I reckon it is too close a call to make. It all depends what happens to Cormorant lake and how much inert waste has to be trucked in. If the infill of Finch pond is completed by the end of this month, and the restoration of Cormorant lake simply requires the north embankment and ridges to be bulldozed into it then the answer is probably yes.
Though once landscaping has been completed it will be over to finer details like tree planting, construction of footpaths and bridle paths, fencing laying, etc, etc, etc. However, these, according to the planning applications, take place after the site has been filled in and contoured.
Enough speculation - I should know by now not to do so. Back to this week's progress.
My Wednesday morning visit revealed the bulldozer driver pottering just south of the Longwater road entrance; pushing the top surface of soil around. I'm not sure what precisely was going on. Perhaps clearing some of the water after the deluge we had.
Later on he was working on the new west shore of Finch pond, both to the north and south of it. This area seems particularly complex, and undergoes frequent changes - mainly of being filled in and then dug out again.
This is also the cast for the area south of the current shore of Finch pond. A large amount of it has been dug out by a couple of feet, and the spoil pushed into Finch pond. I am still baffled by this process. Perhaps this area is to be shallows for reed beds - it is quite a large area.
On the other hand, I did notice a whole stack of rubble (large concrete blocks) spread out along the west side of the copse, extending over the track way previously used by the haulage lorry. This rubble looks like the stuff screened by the boulder sorter outer, and has simply been bulldozed over to the west of the copse. The area where the screener resides has had a lot of the hills of spoil removed.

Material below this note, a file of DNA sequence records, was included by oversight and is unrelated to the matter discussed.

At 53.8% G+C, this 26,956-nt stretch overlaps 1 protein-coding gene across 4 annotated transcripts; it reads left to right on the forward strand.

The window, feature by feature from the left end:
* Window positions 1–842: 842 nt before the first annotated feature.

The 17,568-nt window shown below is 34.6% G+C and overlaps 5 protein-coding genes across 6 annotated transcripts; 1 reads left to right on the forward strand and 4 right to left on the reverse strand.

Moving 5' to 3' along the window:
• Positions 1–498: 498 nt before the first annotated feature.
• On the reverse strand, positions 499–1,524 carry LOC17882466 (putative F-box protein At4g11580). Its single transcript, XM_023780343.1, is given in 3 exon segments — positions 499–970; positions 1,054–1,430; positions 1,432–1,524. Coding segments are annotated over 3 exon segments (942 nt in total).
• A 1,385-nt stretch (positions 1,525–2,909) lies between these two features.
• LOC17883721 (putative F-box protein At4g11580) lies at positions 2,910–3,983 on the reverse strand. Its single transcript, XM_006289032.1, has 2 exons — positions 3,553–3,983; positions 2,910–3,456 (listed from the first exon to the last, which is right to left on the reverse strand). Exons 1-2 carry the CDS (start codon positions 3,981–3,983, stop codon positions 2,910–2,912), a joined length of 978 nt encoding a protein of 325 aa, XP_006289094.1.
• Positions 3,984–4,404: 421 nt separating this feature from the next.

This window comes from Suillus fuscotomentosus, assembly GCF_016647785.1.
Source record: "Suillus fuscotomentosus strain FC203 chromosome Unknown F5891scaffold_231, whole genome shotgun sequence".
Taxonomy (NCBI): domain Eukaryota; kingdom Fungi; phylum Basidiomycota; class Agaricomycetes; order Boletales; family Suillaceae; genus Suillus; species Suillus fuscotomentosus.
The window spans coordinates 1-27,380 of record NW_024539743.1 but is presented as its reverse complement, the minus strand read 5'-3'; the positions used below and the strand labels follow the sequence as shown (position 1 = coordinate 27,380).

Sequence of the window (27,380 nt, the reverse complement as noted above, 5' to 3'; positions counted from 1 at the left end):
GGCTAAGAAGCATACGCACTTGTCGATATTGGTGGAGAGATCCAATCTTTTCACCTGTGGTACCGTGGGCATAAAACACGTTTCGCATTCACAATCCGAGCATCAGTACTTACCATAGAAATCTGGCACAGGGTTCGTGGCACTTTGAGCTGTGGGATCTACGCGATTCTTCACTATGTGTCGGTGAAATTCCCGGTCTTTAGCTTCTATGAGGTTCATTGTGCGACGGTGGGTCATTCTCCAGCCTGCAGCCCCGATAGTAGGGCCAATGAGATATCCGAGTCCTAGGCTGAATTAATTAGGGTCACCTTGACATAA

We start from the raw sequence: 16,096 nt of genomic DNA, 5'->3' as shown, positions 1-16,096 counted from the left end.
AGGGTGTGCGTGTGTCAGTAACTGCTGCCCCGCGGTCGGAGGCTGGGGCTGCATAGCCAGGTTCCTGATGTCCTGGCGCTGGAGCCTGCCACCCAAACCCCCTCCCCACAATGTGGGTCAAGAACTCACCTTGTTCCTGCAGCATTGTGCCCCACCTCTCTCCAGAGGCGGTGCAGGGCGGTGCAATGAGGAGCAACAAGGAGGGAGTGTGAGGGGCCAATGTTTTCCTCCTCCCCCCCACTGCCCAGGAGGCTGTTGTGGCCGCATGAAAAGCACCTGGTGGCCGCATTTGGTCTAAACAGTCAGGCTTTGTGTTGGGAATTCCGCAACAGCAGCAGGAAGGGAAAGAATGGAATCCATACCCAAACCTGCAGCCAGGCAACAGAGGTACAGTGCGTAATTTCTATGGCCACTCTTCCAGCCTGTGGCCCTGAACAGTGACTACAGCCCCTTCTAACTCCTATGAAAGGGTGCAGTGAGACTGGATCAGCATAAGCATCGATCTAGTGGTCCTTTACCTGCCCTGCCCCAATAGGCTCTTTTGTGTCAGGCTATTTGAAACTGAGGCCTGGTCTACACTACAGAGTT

The pump has been doing a splendid job of draining Finch pond and Cormorant lake. Its job is much easier now that so much of Finch pond has been filled in.
The causeway, so carefully constructed earlier on in the year, has made a reappearance due to falling water levels.
Time, as they say, will tell.
Once again it was rather misty when I arrived for my Saturday stomp around Manor farm. Wednesday wasn't too wonderful either, weather wise.
Regulars may have noticed a slight delay in this week's update. This was partly due to a problem with my network adapter. One possible explanation was that it was due to a Microsoft update issue. The solution of not Ipv4 or Ipv6 wi-fi or internet connection is to use netsh to reset the winsock catalog and then reset the Ipv4 protocol.
Saturday's early morning visit had the plethora of Canada geese, Egyptian geese and a surprise appearance of a flock of Barnacle geese. Photos of many of these can be found on the RSPB's Community forum.